In recent years advisors have changed their approach to financial planning, making it more comprehensive, while consumers have become more attuned to the challenges of planning for retirement. And while many consumers are more aware of the issues they may face, many are not taking the necessary steps to prepare for their financial future.
Advisors are focusing more on helping clients better understand overlooked financial tools that can be used to create balanced and diversified portfolios. It’s no longer enough to just implement financial plans concentrated exclusively on income accumulation.
Today, advisors also need to incorporate asset classes that protect values from market volatility, or the uncertainty of the portfolio’s duration. Not paying attention to these risks can enormously impact the way wealth is transferred to heirs and beneficiaries.
Life insurance can be an effective diversification tool. While the overarching value of life insurance is the death benefit as a source of income replacement, some policies also have features that can be used to help consumers reduce risk and protect wealth from the effect of taxes, market volatility and longevity. Certain policies also have an investment component that, structured the right way, may accumulate a cash value.
Life insurance as a way to diversify
Advisors today don’t always recognize the significant role that life insurance can play in helping clients reduce risk in their financial portfolio.
Life insurance can make an enormous difference in how clients allocate funds to help reduce risks associated with other areas of a portfolio. While more advisors acknowledge the value of life insurance as a distinct asset class within a portfolio, they need to put more emphasis on the product’s importance, while continuing to educate consumers about its value.
The education component is significant. With so many varieties of life insurance to choose from, consumers need education around the nuances of each product type, especially the mechanics of insurance and the different types of policies available for meeting specific needs. This requires advisors to make it a priority to help clients evaluate their insurance needs and help them understand the pros and cons of each option.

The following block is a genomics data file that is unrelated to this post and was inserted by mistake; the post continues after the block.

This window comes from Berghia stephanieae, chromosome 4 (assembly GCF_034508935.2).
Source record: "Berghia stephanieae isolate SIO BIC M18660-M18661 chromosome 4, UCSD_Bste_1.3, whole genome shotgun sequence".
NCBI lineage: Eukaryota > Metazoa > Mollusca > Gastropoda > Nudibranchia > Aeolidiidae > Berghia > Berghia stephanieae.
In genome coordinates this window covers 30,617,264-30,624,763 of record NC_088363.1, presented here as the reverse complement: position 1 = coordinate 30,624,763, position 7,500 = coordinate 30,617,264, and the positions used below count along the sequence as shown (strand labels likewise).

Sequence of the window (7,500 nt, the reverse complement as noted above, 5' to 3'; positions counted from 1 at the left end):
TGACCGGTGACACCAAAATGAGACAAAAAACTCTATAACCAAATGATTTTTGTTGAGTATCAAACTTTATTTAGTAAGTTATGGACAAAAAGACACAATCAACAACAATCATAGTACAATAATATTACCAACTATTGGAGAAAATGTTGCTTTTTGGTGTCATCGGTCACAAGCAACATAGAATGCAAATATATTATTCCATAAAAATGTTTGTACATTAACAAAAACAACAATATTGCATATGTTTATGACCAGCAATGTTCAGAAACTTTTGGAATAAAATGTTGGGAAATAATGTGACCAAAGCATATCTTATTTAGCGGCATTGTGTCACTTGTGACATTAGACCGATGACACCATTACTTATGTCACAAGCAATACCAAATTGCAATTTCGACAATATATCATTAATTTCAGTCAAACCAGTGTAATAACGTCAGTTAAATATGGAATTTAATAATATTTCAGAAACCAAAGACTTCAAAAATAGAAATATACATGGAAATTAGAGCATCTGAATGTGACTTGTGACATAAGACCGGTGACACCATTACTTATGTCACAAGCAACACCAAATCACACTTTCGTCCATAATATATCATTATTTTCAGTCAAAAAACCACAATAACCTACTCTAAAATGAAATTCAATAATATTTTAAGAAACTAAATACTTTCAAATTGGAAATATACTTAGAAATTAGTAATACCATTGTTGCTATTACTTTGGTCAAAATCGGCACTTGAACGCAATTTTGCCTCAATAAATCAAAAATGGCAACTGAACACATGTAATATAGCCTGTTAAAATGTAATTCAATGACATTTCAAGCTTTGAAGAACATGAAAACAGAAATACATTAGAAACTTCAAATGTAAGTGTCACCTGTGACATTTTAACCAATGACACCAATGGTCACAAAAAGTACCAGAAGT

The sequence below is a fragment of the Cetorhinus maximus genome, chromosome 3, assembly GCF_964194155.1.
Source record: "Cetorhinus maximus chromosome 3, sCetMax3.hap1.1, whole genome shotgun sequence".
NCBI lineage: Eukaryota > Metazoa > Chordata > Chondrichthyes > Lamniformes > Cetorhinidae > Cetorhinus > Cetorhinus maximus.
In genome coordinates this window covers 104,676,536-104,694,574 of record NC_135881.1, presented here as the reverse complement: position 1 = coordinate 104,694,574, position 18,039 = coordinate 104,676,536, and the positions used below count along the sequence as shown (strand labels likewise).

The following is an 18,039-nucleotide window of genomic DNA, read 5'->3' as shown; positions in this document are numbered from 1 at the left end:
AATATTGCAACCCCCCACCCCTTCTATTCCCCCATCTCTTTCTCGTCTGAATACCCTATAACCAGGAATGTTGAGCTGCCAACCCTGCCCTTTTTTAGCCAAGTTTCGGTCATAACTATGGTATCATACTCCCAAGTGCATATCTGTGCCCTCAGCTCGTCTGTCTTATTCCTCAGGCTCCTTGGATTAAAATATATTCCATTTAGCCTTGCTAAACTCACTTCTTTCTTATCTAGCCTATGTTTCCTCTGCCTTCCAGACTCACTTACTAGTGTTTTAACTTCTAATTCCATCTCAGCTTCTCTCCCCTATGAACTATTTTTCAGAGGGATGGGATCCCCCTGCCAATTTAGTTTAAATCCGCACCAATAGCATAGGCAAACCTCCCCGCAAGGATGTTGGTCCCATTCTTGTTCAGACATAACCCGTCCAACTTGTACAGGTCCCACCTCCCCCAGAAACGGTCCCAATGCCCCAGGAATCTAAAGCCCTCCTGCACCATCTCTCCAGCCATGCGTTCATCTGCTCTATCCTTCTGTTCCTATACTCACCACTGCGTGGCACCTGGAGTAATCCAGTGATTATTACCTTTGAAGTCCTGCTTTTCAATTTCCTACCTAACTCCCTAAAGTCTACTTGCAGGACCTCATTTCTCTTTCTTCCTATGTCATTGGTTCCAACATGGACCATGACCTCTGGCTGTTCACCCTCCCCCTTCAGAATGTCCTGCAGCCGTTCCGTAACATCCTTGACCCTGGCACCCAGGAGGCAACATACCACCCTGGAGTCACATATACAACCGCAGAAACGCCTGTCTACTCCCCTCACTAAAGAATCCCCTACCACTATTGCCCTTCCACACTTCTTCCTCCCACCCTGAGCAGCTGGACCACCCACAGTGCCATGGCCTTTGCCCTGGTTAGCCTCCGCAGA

For example, term life insurance may be right for someone with short-term needs, such as paying off a mortgage or college tuition. Meanwhile, a cash value policy such as indexed universal life or variable universal life, depending on risk tolerance levels, may be more appropriate for a client interested in the potential to accumulate tax-deferred savings that can be distributed income-tax free through policy loans (against the income tax-free death benefit) and withdrawals (up to basis or premiums into the policy).
Moreover, because polices can be paired, advisors, working closely with clients, have the opportunity to craft customized solutions for their clients. Arriving at the best decision requires the advisor and client to discuss the client’s needs and investment profile, particularly as they relate to long-term objectives and risk appetite.
Structured in the right combination, life insurance can offer a sure way to transfer financial legacies via a death benefit with tax efficiencies and cash value growth potential.
Furthermore, multiple life insurance policies can be purchased to create a portfolio of policies combining different sets of coverage to address different issues, with multiple forms of wealth protection strategies for the long-term.